In addition, two texts for the class, Beyond Heroes and Holidays (Lee et al. 2007), and Rethinking Multicultural Education: Teaching for Equity and Cultural Justice (Au 2014) provided a plethora of narratives of teachers sharing their teaching successes and challenges across a variety of subjects and grade levels as they attempted to implement strategies to teach equitably. Using personal narratives of classroom teachers reflecting on their efforts to implement pedagogies that are inclusive and equitable in their classrooms is an important aspect of teachers’ occupational folklore. These teaching stories have been an important tool for helping students understand the power and possibilities of equitable teaching and offering insights into teaching from multiple cultural perspectives.
Have students participate in experiential learning to reinforce what they are reading, writing about, and discussing in class. By exposing students to cultural narratives and ways of being that have been absent from their curriculum, I reinforced and expanded their experiences in the world in multiple ways. I required students to attend, analyze, and write about curated opportunities that helped students apply their knowledge and strengthen their use of new interpretive frameworks (see Phillion et al. 2005). I used videos, guest visitors, participation in live events, trips to museums, and stories from their own lives to bring home the readings and cultural values and practices of the communities they were studying in class. Through public folklore and arts programming students opened their hearts and minds to expressive cultures other than their own. Students repeatedly stated that these exposures made a lasting impact on them. For students with little prior exposure to cultures different from their own, these opportunities provided safe ways to learn about, interrogate, and interact with others, increasing their knowledge of the world (Bowman and Hamer 2011). Students expanded their comfort zones by trying diverse foods, viewing arts from many cultures, hearing music, and experiencing languages, stories, theatre, and rituals from people of color, and meeting students and people of color living here from all over the world. Experiential and participatory components such as the regional pow-wow or a local las posadas celebration enriched student understanding of other cultural worldviews within the community where they live.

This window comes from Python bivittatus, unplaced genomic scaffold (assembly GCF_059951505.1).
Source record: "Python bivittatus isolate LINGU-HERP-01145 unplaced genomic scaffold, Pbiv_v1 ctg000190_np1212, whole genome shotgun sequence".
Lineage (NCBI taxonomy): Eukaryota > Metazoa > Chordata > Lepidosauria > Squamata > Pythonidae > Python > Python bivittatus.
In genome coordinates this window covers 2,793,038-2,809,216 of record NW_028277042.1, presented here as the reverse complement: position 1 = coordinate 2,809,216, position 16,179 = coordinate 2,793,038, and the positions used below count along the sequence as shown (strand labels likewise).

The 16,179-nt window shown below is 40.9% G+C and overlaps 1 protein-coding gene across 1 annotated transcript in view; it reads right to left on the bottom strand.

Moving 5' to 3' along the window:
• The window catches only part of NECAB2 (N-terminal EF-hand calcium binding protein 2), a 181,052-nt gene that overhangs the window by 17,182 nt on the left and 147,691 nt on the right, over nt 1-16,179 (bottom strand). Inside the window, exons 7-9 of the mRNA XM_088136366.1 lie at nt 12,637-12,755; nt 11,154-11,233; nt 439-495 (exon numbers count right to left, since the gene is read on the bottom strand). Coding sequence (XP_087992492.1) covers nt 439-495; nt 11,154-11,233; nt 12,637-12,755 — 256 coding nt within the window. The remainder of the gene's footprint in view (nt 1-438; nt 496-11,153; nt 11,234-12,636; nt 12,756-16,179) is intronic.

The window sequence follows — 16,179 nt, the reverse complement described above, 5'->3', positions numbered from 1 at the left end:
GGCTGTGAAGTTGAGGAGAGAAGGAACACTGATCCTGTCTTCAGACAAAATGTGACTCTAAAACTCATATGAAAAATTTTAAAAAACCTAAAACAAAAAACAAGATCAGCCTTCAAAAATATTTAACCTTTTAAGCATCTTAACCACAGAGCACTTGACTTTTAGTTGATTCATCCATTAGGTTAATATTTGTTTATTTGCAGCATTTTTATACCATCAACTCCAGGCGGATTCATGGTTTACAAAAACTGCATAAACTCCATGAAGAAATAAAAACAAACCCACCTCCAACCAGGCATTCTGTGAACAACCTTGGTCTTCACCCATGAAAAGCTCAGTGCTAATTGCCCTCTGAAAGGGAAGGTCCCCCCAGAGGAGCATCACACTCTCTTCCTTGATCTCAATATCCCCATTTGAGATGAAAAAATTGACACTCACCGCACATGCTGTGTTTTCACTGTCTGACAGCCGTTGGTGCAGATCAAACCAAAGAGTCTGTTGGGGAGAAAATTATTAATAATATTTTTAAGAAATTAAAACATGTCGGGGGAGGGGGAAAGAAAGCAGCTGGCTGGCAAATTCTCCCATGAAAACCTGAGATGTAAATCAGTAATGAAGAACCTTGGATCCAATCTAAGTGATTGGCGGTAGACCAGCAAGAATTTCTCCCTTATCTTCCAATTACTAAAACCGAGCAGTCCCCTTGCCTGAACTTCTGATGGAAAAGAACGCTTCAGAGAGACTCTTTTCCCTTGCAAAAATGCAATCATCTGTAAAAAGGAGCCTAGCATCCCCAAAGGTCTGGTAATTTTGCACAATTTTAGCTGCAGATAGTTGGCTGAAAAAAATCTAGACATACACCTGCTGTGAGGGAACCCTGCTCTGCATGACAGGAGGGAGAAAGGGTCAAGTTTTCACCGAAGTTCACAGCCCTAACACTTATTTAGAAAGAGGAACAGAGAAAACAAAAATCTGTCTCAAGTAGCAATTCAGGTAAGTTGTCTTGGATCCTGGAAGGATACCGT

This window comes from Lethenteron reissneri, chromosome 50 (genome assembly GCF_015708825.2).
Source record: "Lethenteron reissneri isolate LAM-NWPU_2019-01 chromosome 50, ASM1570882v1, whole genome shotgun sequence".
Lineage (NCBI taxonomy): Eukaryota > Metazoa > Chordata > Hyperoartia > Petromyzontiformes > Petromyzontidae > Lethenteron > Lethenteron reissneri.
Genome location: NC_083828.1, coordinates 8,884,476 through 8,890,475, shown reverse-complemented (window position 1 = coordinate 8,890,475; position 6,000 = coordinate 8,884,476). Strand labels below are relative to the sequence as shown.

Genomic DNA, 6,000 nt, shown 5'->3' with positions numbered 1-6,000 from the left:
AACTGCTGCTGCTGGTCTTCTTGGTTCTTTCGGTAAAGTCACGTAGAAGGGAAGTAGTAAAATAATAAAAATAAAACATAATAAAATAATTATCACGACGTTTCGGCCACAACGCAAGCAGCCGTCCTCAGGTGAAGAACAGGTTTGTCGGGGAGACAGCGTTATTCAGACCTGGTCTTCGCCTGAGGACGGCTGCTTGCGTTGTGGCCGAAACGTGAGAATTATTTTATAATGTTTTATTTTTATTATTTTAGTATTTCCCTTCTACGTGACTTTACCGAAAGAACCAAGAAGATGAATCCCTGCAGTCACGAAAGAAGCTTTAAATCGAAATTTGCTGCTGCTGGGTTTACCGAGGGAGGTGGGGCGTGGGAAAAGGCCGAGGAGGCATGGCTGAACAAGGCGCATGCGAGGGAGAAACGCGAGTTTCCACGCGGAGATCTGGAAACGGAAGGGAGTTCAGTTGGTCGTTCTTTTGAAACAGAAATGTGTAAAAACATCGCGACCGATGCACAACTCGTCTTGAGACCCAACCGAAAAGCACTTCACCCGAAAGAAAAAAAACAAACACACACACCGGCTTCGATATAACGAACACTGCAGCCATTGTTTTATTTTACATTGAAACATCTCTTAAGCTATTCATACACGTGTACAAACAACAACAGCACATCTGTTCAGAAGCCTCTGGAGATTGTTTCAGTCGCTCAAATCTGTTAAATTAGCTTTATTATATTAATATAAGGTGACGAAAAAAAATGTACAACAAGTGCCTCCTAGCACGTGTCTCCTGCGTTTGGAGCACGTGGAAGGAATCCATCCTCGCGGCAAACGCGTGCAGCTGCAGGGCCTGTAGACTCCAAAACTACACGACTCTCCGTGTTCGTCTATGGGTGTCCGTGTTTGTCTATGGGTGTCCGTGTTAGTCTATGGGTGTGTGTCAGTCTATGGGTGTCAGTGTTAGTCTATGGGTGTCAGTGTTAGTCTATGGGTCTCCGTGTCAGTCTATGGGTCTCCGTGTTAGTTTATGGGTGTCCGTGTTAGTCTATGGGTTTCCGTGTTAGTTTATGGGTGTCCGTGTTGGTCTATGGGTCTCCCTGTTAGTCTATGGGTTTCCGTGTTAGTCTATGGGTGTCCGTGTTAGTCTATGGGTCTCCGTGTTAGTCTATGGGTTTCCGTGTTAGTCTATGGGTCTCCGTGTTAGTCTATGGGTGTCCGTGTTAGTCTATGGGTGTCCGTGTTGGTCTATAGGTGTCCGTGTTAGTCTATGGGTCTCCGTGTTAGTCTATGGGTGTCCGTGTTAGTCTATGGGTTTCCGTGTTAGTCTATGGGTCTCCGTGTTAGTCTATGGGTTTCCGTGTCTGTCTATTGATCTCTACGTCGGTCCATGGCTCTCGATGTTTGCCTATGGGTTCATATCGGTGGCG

Shifting paradigms is a developmental process (not a checklist) that requires continuous effort for growth. Allow processing time and time for maturation through discussion, reflection, journaling, questioning, and written assignments that require students to deliberate and apply new information throughout the course. Students find collaborative conversations particularly generative in the growth process. Students who push back tend to be wrestling with ideas, while those who are overwhelmed may shut down and can give up, so it is important to monitor continuously where your students are in their processing and offer several avenues for them to process these ideas.
Interrogate the concept of race and racism and how it shapes perception, opportunities, and reality in life and schools. In asking the question, “What is race?,” students learned of the power of rumor, prejudice, and beliefs. Few knew what race really was, even though they had assumptions tied to the word. We examined definitions, structure, and characteristics of race and racism. Students were shocked to learn that race is an arbitrary category not based in biology and is instead a sociopolitical construct designed to do the work of constructing inequality in our society. I defined race as a concept that uses group social power and sanction to construct inequalities by regulating one group to have access to resources and opportunities at the expense of others. In addition, we explored some of the complexities of racial categories as a way that communities have come to identify themselves, under duress.
The dynamic processes that continually construct systemic and pervasive inequalities (the work) are the processes of racism. I differentiated those processes from prejudice and discrimination and investigated racism’s properties as a dynamic system of oppression based in the hierarchical power and privilege of a dominant group who exerts power over other groups directly and systemically through policies and practices. As we explored the educational histories of each racial group, students learned about the strategies each group faced in its encounter with U.S. educational systems and how these were historically and intentionally implemented systemically to produce inequitable experiences for students of color. Whites implemented racism in schools through laws, policies, pedagogy, curriculum, and practices of segregation, stereotyping, distortion, silencing, forced absence from curriculum, disparate discipline/violence practices, and incarceration—all of which denied students of color access to educational and societal resources and opportunities. These inequities continue to have persistent legacies and consequences in the present, of which most of these preservice teachers were generally unaware.